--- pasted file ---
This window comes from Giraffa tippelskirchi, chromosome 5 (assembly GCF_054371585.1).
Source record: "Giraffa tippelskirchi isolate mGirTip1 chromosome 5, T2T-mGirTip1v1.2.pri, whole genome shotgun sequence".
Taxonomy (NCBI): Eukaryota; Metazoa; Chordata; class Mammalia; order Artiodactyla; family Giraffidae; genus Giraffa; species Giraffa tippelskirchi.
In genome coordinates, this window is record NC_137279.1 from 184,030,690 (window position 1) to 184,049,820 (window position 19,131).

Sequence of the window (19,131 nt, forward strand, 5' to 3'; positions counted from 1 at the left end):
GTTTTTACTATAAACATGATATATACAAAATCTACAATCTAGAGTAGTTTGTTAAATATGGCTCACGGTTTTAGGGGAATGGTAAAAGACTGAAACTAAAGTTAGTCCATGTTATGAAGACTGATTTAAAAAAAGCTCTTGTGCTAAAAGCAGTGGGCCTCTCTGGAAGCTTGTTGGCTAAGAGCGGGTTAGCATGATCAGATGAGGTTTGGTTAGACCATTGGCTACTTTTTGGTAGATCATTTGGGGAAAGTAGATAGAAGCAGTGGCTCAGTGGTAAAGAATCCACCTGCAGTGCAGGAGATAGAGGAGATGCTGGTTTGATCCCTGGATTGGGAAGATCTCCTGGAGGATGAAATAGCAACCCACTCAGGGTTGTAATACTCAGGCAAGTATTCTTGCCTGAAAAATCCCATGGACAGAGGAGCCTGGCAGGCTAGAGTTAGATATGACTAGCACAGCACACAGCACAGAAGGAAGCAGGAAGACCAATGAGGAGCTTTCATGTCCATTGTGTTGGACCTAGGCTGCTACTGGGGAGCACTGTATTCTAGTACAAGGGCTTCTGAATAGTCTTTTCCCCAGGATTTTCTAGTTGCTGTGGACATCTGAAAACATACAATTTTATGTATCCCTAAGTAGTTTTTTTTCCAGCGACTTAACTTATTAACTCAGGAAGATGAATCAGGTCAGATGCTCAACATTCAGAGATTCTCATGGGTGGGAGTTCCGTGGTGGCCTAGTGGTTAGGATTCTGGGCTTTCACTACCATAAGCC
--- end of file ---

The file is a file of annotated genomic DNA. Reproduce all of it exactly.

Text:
This window comes from Giraffa tippelskirchi, chromosome 5 (assembly GCF_054371585.1).
Source record: "Giraffa tippelskirchi isolate mGirTip1 chromosome 5, T2T-mGirTip1v1.2.pri, whole genome shotgun sequence".
Taxonomy (NCBI): Eukaryota; Metazoa; Chordata; class Mammalia; order Artiodactyla; family Giraffidae; genus Giraffa; species Giraffa tippelskirchi.
In genome coordinates, this window is record NC_137279.1 from 184,030,690 (window position 1) to 184,049,820 (window position 19,131).

Sequence of the window (19,131 nt, forward strand, 5' to 3'; positions counted from 1 at the left end):
GTTTTTACTATAAACATGATATATACAAAATCTACAATCTAGAGTAGTTTGTTAAATATGGCTCACGGTTTTAGGGGAATGGTAAAAGACTGAAACTAAAGTTAGTCCATGTTATGAAGACTGATTTAAAAAAAGCTCTTGTGCTAAAAGCAGTGGGCCTCTCTGGAAGCTTGTTGGCTAAGAGCGGGTTAGCATGATCAGATGAGGTTTGGTTAGACCATTGGCTACTTTTTGGTAGATCATTTGGGGAAAGTAGATAGAAGCAGTGGCTCAGTGGTAAAGAATCCACCTGCAGTGCAGGAGATAGAGGAGATGCTGGTTTGATCCCTGGATTGGGAAGATCTCCTGGAGGATGAAATAGCAACCCACTCAGGGTTGTAATACTCAGGCAAGTATTCTTGCCTGAAAAATCCCATGGACAGAGGAGCCTGGCAGGCTAGAGTTAGATATGACTAGCACAGCACACAGCACAGAAGGAAGCAGGAAGACCAATGAGGAGCTTTCATGTCCATTGTGTTGGACCTAGGCTGCTACTGGGGAGCACTGTATTCTAGTACAAGGGCTTCTGAATAGTCTTTTCCCCAGGATTTTCTAGTTGCTGTGGACATCTGAAAACATACAATTTTATGTATCCCTAAGTAGTTTTTTTTCCAGCGACTTAACTTATTAACTCAGGAAGATGAATCAGGTCAGATGCTCAACATTCAGAGATTCTCATGGGTGGGAGTTCCGTGGTGGCCTAGTGGTTAGGATTCTGGGCTTTCACTACCATAAGCC